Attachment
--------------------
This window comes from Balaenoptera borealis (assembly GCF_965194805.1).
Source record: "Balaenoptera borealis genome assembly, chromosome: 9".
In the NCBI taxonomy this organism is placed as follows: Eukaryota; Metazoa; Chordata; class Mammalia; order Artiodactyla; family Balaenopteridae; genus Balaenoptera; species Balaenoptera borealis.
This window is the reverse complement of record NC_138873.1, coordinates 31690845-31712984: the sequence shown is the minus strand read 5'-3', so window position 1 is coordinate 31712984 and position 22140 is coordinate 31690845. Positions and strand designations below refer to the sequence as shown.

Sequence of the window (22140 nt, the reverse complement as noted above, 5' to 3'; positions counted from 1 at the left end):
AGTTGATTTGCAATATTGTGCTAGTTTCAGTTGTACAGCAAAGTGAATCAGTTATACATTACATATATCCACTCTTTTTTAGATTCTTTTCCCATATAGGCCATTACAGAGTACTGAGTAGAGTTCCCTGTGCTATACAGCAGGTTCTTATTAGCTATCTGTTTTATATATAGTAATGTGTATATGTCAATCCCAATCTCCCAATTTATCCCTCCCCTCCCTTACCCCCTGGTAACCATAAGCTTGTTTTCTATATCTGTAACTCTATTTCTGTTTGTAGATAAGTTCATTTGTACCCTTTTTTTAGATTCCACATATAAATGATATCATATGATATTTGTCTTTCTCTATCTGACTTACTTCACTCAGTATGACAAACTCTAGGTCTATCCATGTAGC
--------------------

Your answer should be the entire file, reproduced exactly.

This window comes from Balaenoptera borealis (assembly GCF_965194805.1).
Source record: "Balaenoptera borealis genome assembly, chromosome: 9".
In the NCBI taxonomy this organism is placed as follows: Eukaryota; Metazoa; Chordata; class Mammalia; order Artiodactyla; family Balaenopteridae; genus Balaenoptera; species Balaenoptera borealis.
This window is the reverse complement of record NC_138873.1, coordinates 31690845-31712984: the sequence shown is the minus strand read 5'-3', so window position 1 is coordinate 31712984 and position 22140 is coordinate 31690845. Positions and strand designations below refer to the sequence as shown.

Sequence of the window (22140 nt, the reverse complement as noted above, 5' to 3'; positions counted from 1 at the left end):
AGTTGATTTGCAATATTGTGCTAGTTTCAGTTGTACAGCAAAGTGAATCAGTTATACATTACATATATCCACTCTTTTTTAGATTCTTTTCCCATATAGGCCATTACAGAGTACTGAGTAGAGTTCCCTGTGCTATACAGCAGGTTCTTATTAGCTATCTGTTTTATATATAGTAATGTGTATATGTCAATCCCAATCTCCCAATTTATCCCTCCCCTCCCTTACCCCCTGGTAACCATAAGCTTGTTTTCTATATCTGTAACTCTATTTCTGTTTGTAGATAAGTTCATTTGTACCCTTTTTTTAGATTCCACATATAAATGATATCATATGATATTTGTCTTTCTCTATCTGACTTACTTCACTCAGTATGACAAACTCTAGGTCTATCCATGTAGC